The origins of Disney's "Mary Poppins" could have made a wonderful film. As it is, it is destined to fail. If only the screenplay had even cursorily been researched. I am the son of one of the Sherman Brothers who actually developed the original screen story and the beloved original song score from the (then) obscure and lackluster Mary Poppins chapter book by PL Travers. In the "Saving Mr. Banks" screenplay, the screenwriter twists all the facts around to make it seem that Pamela Travers "fixed" what had been "messed up" by Walt, my Dad and Uncle, Bill Walsh and Don DaGradi. None of us who know the real story of the origins of Disney's "Mary Poppins" can believe that, a) these fine actors would take part in such silly fiction and that b) Disney Studios that made the original classic film wouldn't even attempt to get the facts and characterizations right. The Sherman Brothers poured four years of their lives into creating this masterpiece and then, had to spend a few horrid days with Travers just to get her to finally sign off on the rights. She didn't "fix" anything and hated everything about the finished movie. She finally was only persuaded to sign off because she needed the money. That is the well-known truth -- not what this writer has imagined in her vacuum. Dramatic license is one thing, but marginalizing the characters and contributions of the real creative team, falsely transferring to Pam Travers the credit of coming up with "Spoonful of Sugar," "Feed the Birds," "Let's Go Fly a Kite" and other key genius creative moments to this hackneyed, pain in the butt, oddball woman is insulting. It will fall flat with anyone who does know the truth. It's not wholly surprising to me, I suppose, that Emma Thompson who quite generously "borrowed" from "Mary Poppins" with her own "Nanny McPhee" films wouldn't see that anything important about the lack of veracity in "Saving Mr. Banks." I've always respected Tom Hanks and his incredible work, though, both in front of and behind the camera. My guess is no one's told Tom that this screenplay is wildly fictitious and, I assure you, very unpopular with the relatives of those who truly instilled the heart, passion, characters and core story of the beloved film. It's truly a shame.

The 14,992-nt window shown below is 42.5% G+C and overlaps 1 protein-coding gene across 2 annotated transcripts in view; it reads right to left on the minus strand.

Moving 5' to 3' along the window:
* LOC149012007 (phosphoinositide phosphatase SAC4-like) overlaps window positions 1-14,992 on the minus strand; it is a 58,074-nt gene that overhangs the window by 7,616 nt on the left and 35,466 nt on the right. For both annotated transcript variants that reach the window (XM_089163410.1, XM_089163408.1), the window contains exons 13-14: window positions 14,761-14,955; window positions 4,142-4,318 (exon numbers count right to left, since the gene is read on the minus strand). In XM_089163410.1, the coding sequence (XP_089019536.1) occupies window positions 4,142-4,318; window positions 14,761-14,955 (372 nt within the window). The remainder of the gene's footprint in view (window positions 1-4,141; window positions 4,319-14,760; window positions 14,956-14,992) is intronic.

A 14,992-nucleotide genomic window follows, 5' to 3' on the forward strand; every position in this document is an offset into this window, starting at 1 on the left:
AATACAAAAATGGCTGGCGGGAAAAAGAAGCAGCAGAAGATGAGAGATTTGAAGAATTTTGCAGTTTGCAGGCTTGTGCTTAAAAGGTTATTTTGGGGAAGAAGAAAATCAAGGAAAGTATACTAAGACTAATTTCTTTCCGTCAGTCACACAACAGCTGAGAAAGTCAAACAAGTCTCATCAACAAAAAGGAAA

• JCS | April 11, 2012 2:34 PMReply

    The origins of Disney's "Mary Poppins" could have made a wonderful film. As it is, it is destined to fail.

    If only the screenplay had even cursorily been researched. I am the son of one of the Sherman Brothers who actually developed the original screen story and the beloved original song score from the (then) obscure and lackluster Mary Poppins chapter book by PL Travers. In the "Saving Mrt. Banks" screenplay, the screenwriter twists all the facts around to make it seem that Pamela Travers "fixed" what had been "messed up" by Walt, my Dad and Uncle, Bill Walsh and Don DaGradi.

    None of us who know the real story of the origins of Disney's "Mary Poppins" can believe that, a) these fine actors would take part in such silly fiction and that b) Disney Studios that made the original classic film wouldn't even attempt to get the facts and characterizations right.

    The Sherman Brothers poured four years of their lives into creating this masterpiece and, then, only spent a few horrid days with Travers to just get her to finally sign off on the rights. She didn't fix anything and hated everything about the finished movie. She finally was only persuaded because she needed the money. That is the well-known truth -- not what this writer has imagined in her vacuum.

    Dramatic license is one thing, but marginalizing the characters and contributions of the real creative team and falsely transferring to Pam Travers the credit of coming up with "Spoonful of Sugar," "Feed the Birds," "Let's Go Fly a Kite" and other key genius creative moments of the true creative team to this hackneyed, pain in the butt, oddball woman is insulting and will fall flat with anyone who does know the truth.

    It's not wholly surprising to me, I suppose, that Emma Thompson who quite generously "borrowed" from "Mary Poppins" with her own "Nanny McPhee" films wouldn't see that anything important about the lack of veracity in "Saving Mr. Banks." I've always respected Tom Hanks and his incredible work, though, both in front of and behind the camera. My guess is no one's told Tom that this screenplay is wildly fictitious and, I assure you, very unpopular with the relatives of those who truly instilled the heart, passion, characters and core story of the beloved film.

    It's truly a shame.

  • stephen radzik | April 11, 2012 8:55 AMReply

    i wonder whose going to be playing the sherman brothers

  • padre | April 9, 2012 11:30 PMReply

    Tom Hanks just bagged his next Oscar.